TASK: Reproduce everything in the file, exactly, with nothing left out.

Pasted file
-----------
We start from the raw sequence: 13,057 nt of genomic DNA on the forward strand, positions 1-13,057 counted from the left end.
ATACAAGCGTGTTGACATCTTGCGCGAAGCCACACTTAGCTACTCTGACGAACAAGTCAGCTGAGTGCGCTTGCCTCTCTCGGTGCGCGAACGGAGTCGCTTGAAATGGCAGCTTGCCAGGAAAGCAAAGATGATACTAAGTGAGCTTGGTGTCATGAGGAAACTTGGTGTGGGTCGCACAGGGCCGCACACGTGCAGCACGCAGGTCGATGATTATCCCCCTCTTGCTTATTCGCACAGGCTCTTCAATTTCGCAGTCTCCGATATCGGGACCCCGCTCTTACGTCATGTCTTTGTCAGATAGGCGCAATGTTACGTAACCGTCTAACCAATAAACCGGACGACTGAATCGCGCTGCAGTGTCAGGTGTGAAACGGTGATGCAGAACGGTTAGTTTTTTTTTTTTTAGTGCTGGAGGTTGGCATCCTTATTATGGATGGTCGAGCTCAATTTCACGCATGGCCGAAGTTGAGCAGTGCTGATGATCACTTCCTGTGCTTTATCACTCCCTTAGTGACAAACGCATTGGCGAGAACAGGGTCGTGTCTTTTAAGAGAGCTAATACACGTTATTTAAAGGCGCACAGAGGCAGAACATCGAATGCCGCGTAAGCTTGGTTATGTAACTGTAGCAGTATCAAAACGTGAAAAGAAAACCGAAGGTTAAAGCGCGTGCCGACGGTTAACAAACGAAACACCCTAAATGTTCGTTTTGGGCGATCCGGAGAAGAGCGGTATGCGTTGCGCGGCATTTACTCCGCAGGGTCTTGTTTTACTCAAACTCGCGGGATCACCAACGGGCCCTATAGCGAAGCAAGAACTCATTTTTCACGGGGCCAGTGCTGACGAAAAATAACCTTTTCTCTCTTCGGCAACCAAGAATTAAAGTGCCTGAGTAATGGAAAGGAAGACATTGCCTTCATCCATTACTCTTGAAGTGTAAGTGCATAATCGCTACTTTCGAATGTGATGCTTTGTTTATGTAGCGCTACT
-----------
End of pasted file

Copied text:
We start from the raw sequence: 13,057 nt of genomic DNA on the forward strand, positions 1-13,057 counted from the left end.
ATACAAGCGTGTTGACATCTTGCGCGAAGCCACACTTAGCTACTCTGACGAACAAGTCAGCTGAGTGCGCTTGCCTCTCTCGGTGCGCGAACGGAGTCGCTTGAAATGGCAGCTTGCCAGGAAAGCAAAGATGATACTAAGTGAGCTTGGTGTCATGAGGAAACTTGGTGTGGGTCGCACAGGGCCGCACACGTGCAGCACGCAGGTCGATGATTATCCCCCTCTTGCTTATTCGCACAGGCTCTTCAATTTCGCAGTCTCCGATATCGGGACCCCGCTCTTACGTCATGTCTTTGTCAGATAGGCGCAATGTTACGTAACCGTCTAACCAATAAACCGGACGACTGAATCGCGCTGCAGTGTCAGGTGTGAAACGGTGATGCAGAACGGTTAGTTTTTTTTTTTTTAGTGCTGGAGGTTGGCATCCTTATTATGGATGGTCGAGCTCAATTTCACGCATGGCCGAAGTTGAGCAGTGCTGATGATCACTTCCTGTGCTTTATCACTCCCTTAGTGACAAACGCATTGGCGAGAACAGGGTCGTGTCTTTTAAGAGAGCTAATACACGTTATTTAAAGGCGCACAGAGGCAGAACATCGAATGCCGCGTAAGCTTGGTTATGTAACTGTAGCAGTATCAAAACGTGAAAAGAAAACCGAAGGTTAAAGCGCGTGCCGACGGTTAACAAACGAAACACCCTAAATGTTCGTTTTGGGCGATCCGGAGAAGAGCGGTATGCGTTGCGCGGCATTTACTCCGCAGGGTCTTGTTTTACTCAAACTCGCGGGATCACCAACGGGCCCTATAGCGAAGCAAGAACTCATTTTTCACGGGGCCAGTGCTGACGAAAAATAACCTTTTCTCTCTTCGGCAACCAAGAATTAAAGTGCCTGAGTAATGGAAAGGAAGACATTGCCTTCATCCATTACTCTTGAAGTGTAAGTGCATAATCGCTACTTTCGAATGTGATGCTTTGTTTATGTAGCGCTACT